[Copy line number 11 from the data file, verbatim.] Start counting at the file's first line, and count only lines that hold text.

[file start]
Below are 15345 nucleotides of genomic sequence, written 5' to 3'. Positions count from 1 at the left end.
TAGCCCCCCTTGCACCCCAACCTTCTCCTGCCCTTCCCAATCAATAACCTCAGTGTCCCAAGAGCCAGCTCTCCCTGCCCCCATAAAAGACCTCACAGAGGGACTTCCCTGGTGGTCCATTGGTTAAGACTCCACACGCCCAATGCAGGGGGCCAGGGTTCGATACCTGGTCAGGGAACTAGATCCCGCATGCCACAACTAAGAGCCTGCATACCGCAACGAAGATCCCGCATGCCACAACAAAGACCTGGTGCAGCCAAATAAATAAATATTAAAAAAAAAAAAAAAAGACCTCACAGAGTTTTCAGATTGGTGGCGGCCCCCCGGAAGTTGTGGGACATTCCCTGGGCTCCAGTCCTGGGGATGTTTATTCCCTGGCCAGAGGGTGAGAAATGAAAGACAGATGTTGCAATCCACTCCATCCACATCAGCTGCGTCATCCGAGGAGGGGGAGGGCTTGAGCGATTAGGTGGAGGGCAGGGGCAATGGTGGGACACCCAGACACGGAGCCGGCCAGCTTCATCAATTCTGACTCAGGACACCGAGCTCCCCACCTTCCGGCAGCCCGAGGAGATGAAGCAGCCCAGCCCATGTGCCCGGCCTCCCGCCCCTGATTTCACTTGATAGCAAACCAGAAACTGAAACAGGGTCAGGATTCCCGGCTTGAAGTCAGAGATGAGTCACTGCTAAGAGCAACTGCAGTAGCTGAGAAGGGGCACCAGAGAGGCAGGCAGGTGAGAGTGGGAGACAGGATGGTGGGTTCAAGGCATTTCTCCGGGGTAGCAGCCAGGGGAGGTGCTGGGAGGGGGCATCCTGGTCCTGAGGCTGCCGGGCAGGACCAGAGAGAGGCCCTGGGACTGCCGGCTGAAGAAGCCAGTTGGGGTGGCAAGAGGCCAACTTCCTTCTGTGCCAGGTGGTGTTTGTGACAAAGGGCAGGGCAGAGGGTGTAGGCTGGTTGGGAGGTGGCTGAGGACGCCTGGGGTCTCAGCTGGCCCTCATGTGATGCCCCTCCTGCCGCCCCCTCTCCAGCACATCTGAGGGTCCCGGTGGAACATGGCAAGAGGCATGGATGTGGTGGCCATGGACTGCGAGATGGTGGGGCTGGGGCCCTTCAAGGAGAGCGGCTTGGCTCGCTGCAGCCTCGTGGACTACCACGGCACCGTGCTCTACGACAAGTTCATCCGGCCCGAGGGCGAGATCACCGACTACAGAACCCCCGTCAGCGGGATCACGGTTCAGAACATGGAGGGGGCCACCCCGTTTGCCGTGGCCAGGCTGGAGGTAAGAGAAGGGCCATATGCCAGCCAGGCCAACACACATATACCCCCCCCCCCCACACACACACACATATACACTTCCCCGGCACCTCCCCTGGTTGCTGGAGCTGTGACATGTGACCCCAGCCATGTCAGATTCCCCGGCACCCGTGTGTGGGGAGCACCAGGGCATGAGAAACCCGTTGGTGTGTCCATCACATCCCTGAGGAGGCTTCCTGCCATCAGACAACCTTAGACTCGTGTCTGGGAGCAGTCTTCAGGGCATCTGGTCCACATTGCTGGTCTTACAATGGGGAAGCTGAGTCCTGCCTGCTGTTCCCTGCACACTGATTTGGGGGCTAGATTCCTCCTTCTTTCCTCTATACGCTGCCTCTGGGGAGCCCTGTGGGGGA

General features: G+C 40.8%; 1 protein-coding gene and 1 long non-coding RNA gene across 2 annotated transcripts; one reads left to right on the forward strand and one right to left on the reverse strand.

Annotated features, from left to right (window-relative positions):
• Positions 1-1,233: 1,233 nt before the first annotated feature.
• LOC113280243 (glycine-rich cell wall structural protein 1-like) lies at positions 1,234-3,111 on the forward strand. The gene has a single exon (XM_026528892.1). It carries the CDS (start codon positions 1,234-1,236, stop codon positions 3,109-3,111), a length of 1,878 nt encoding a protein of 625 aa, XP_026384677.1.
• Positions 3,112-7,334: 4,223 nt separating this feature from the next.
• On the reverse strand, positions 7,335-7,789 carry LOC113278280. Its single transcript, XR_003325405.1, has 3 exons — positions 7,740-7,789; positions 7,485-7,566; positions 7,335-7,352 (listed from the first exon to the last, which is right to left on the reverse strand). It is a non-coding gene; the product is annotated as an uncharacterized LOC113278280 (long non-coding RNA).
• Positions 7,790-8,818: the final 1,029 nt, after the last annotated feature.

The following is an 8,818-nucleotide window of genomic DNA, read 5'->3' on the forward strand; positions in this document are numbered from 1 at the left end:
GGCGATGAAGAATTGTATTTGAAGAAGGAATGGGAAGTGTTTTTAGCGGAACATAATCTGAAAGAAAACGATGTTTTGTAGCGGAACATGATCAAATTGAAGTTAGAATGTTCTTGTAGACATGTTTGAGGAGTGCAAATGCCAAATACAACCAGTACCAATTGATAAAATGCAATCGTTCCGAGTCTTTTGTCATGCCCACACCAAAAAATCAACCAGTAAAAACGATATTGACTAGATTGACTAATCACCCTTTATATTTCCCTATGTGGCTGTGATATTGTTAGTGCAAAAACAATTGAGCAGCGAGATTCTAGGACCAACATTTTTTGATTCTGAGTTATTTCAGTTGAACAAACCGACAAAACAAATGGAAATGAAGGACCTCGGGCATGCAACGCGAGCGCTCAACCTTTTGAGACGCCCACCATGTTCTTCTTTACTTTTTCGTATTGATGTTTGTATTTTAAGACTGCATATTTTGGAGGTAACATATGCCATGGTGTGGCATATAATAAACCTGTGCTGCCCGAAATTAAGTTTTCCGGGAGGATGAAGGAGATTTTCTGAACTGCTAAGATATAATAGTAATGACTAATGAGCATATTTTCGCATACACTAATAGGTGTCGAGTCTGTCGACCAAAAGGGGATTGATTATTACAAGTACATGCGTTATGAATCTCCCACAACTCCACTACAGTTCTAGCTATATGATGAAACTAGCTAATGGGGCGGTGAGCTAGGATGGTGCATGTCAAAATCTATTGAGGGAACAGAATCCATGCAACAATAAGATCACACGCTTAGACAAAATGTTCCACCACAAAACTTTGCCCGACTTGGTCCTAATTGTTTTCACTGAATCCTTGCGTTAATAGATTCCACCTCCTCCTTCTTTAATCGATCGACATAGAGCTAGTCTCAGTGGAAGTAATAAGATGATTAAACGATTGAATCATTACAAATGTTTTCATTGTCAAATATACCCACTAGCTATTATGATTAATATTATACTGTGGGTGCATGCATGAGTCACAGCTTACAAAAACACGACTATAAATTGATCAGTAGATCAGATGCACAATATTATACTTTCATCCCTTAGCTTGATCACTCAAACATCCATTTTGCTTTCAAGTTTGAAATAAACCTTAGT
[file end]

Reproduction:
GGCGATGAAGAATTGTATTTGAAGAAGGAATGGGAAGTGTTTTTAGCGGAACATAATCTGAAAGAAAACGATGTTTTGTAGCGGAACATGATCAAATTGAAGTTAGAATGTTCTTGTAGACATGTTTGAGGAGTGCAAATGCCAAATACAACCAGTACCAATTGATAAAATGCAATCGTTCCGAGTCTTTTGTCATGCCCACACCAAAAAATCAACCAGTAAAAACGATATTGACTAGATTGACTAATCACCCTTTATATTTCCCTATGTGGCTGTGATATTGTTAGTGCAAAAACAATTGAGCAGCGAGATTCTAGGACCAACATTTTTTGATTCTGAGTTATTTCAGTTGAACAAACCGACAAAACAAATGGAAATGAAGGACCTCGGGCATGCAACGCGAGCGCTCAACCTTTTGAGACGCCCACCATGTTCTTCTTTACTTTTTCGTATTGATGTTTGTATTTTAAGACTGCATATTTTGGAGGTAACATATGCCATGGTGTGGCATATAATAAACCTGTGCTGCCCGAAATTAAGTTTTCCGGGAGGATGAAGGAGATTTTCTGAACTGCTAAGATATAATAGTAATGACTAATGAGCATATTTTCGCATACACTAATAGGTGTCGAGTCTGTCGACCAAAAGGGGATTGATTATTACAAGTACATGCGTTATGAATCTCCCACAACTCCACTACAGTTCTAGCTATATGATGAAACTAGCTAATGGGGCGGTGAGCTAGGATGGTGCATGTCAAAATCTATTGAGGGAACAGAATCCATGCAACAATAAGATCACACGCTTAGACAAAATGTTCCACCACAAAACTTTGCCCGACTTGGTCCTAATTGTTTTCACTGAATCCTTGCGTTAATAGATTCCACCTCCTCCTTCTTTAATCGATCGACATAGAGCTAGTCTCAGTGGAAGTAATAAGATGATTAAACGATTGAATCATTACAAATGTTTTCATTGTCAAATATACCCACTAGCTATTATGATTAATATTATACTGTGGGTGCATGCATGAGTCACAGCTTACAAAAACACGACTATAAATTGATCAGTAGATCAGATGCACAATATTATACTTTCATCCCTTAGCTTGATCACTCAAACATCCATTTTGCTTTCAAGTTTGAAATAAACCTTAGT